In a decision that could risk becoming UK PM Boris Johnson's "read my lips" moment - a reference to President George HW Bush's broken campaign promise not to raise taxes, which contributed to his loss to Bill Clinton in the '92 presidential race - the PM has decided to push through an increase in the national insurance levy on workers and employers - while also hiking a levy on investment dividends to try and offset some of the pressure on workers.
Johnson says the hikes will raise £36 billion ($50 billion) over three years to benefit the NHS, which has been overwhelmed by the COVID pandemic, forcing Britons to wait months for basic health care and critical procedures. Johnson said Monday that the “tough decision" - which is opposed by many in his own party - is necessary to help the NHS work through a growing wait list crisis in hospitals, while carrying out other long-promised reforms to government social care.
The plan will increase national insurance contributions (NICs) by 1.25 percentage points for both employers and employees. Additionally, a 1.25% levy on investment dividends will also apply, and working pensioners will also be subjected to the levy - measures that are being added to combat accusations of generational unfairness, and claims that BoJo's government is putting too much pressure on workers.
To avoid dedicating more money to pensioners, MPs are expected to scuttle a big increase in payouts planned for next year (another breach of one of Johnson's manifesto promises from before he succeeded PM Theresa May).
Jacob Rees-Mogg, leader of the Tories in the House of Commons, warned this week that BoJo risked the "read my lips moment",as we noted above, by pressing ahead with the levy increases, which BoJo had also promised not to do before taking over as PM. Then again, that was before the pandemic.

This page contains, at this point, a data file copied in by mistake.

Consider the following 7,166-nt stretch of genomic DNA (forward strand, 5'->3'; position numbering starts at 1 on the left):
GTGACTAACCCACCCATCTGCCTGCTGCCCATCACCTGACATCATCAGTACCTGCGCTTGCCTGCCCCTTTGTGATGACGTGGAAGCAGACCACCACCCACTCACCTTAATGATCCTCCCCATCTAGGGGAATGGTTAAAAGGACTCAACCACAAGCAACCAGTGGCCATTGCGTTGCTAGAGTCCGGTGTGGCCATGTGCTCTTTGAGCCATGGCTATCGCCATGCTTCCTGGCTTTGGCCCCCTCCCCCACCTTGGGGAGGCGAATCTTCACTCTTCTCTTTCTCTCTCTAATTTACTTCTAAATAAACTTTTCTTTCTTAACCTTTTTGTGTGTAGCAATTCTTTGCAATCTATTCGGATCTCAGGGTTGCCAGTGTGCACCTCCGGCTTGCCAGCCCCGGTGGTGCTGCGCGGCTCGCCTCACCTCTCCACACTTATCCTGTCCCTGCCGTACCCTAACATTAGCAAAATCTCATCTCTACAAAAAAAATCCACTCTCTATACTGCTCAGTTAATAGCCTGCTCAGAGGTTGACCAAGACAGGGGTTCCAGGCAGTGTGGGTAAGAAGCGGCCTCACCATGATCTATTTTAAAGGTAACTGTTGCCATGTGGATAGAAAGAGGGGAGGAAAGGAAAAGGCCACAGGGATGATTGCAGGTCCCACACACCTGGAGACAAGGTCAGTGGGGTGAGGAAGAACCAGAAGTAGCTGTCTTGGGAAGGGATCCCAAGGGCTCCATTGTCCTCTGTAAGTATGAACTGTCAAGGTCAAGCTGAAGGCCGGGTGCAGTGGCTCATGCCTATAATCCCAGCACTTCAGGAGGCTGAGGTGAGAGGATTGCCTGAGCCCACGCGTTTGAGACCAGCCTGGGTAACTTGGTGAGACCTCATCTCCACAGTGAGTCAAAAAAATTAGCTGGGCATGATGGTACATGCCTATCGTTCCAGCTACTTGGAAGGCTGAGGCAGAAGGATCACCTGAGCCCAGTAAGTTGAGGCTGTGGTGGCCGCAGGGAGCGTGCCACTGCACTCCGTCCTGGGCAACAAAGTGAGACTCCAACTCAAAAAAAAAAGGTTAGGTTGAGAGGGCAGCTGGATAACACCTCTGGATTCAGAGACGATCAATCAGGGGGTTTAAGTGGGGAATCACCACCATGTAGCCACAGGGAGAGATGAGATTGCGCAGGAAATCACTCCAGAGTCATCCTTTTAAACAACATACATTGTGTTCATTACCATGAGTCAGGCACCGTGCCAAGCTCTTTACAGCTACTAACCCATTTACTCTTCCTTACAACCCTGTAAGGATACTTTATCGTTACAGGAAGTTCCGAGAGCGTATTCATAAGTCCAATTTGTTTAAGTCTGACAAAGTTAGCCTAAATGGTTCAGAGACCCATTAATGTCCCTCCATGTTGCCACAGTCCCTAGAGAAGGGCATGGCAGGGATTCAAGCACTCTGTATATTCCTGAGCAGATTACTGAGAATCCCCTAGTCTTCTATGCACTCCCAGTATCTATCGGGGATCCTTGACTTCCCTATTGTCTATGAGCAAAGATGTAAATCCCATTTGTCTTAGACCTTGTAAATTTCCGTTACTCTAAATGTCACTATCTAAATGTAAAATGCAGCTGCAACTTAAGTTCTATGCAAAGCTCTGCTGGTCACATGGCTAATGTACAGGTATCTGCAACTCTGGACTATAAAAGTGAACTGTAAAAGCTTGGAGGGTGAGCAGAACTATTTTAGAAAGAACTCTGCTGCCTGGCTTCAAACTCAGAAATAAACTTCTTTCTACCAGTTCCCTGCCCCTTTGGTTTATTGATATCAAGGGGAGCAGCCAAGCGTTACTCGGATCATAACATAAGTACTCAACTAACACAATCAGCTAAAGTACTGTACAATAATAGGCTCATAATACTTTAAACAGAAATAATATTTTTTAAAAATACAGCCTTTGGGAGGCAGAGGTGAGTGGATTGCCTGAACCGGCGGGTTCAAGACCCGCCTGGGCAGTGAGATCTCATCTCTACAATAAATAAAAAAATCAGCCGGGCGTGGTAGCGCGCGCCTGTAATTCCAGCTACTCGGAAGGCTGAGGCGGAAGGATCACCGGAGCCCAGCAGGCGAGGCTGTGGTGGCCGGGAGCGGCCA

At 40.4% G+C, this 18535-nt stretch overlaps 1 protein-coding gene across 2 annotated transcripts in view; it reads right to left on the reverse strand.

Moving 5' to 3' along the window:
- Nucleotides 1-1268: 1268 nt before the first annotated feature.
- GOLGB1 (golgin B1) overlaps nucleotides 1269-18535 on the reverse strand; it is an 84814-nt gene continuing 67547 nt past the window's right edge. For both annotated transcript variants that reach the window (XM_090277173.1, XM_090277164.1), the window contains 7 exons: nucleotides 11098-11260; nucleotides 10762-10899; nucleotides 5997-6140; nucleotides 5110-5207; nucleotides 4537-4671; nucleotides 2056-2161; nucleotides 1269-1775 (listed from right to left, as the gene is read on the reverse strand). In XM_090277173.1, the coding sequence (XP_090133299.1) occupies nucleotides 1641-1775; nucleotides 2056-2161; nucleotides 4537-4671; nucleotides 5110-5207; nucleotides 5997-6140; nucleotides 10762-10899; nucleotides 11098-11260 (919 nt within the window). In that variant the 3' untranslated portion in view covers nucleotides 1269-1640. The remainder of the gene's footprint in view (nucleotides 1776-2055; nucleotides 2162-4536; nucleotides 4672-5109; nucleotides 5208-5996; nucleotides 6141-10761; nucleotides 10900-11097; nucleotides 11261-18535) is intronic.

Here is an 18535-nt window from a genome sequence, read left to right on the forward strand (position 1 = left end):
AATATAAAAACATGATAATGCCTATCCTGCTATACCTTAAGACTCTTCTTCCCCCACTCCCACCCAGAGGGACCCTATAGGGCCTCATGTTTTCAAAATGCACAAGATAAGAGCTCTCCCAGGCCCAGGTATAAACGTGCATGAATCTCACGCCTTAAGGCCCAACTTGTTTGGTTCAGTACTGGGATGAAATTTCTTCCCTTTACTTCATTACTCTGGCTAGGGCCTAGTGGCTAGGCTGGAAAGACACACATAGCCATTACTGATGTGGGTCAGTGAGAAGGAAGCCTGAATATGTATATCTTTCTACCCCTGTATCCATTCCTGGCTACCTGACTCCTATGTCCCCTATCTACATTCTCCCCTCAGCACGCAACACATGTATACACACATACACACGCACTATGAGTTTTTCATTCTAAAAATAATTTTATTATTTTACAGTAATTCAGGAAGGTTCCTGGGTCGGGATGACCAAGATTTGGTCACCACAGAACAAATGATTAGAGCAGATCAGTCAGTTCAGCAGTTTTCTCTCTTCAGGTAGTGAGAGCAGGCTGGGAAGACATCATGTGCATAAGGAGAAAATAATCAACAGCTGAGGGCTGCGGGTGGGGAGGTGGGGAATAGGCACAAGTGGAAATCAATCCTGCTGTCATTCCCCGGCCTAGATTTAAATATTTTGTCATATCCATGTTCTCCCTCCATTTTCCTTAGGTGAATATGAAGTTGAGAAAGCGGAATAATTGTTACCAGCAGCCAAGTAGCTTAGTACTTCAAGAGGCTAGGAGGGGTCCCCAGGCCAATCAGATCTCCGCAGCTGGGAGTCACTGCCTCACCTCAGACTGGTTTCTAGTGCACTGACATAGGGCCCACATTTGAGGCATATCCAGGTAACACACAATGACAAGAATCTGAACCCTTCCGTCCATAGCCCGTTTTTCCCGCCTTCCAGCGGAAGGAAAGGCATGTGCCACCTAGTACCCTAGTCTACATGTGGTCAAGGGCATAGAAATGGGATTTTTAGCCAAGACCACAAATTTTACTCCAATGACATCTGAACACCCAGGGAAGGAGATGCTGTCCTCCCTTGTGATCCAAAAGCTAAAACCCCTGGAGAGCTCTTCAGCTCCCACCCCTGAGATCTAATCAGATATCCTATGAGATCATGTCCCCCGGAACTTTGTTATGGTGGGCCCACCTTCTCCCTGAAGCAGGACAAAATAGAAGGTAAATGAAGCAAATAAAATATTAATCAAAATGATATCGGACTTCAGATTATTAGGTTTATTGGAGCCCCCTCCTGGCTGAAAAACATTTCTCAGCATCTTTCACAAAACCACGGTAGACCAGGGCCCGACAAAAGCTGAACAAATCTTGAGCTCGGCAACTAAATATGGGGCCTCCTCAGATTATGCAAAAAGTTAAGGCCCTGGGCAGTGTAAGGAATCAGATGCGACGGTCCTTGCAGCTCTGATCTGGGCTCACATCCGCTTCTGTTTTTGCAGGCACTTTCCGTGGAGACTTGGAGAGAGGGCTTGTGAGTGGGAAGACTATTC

Most of the money will be put towards eliminating the backlog on treatment, since the current waiting list of 5.5MM could grow to 13MM if nothing is done.
Among their biggest worries, Tories are concerned that too much of the money will go to the NHS, leaving little left over to finance increases in social care for pensioners and the elderly.
“This is bollocks”, fumed one backbench Conservative MP. “It’s awful, it’s terrible, it’s shocking. What the government is doing is extraordinarily bad policy."
"We are taking money away from those accruing capital to give to those with it. It's a totem for a government without ideology, without consistency and without interest in the right governance. They will regret this in time."
Although Labour opposes the national insurance increase, calling it a "tax on workers", most Tory critics accept that they do not have the numbers to defeat Johnson’s plan.
Moreover, the increase comes ahead of a budget battle that's expected in October as Johnson works to devise and pass a budget with more planned spending increases for social care and other programs.
BoJo unveiled his plan, which was first leaked to the press last week, during his speech to parliament Tuesday morning. The debtae in Parliament continues, which readers can watch live below: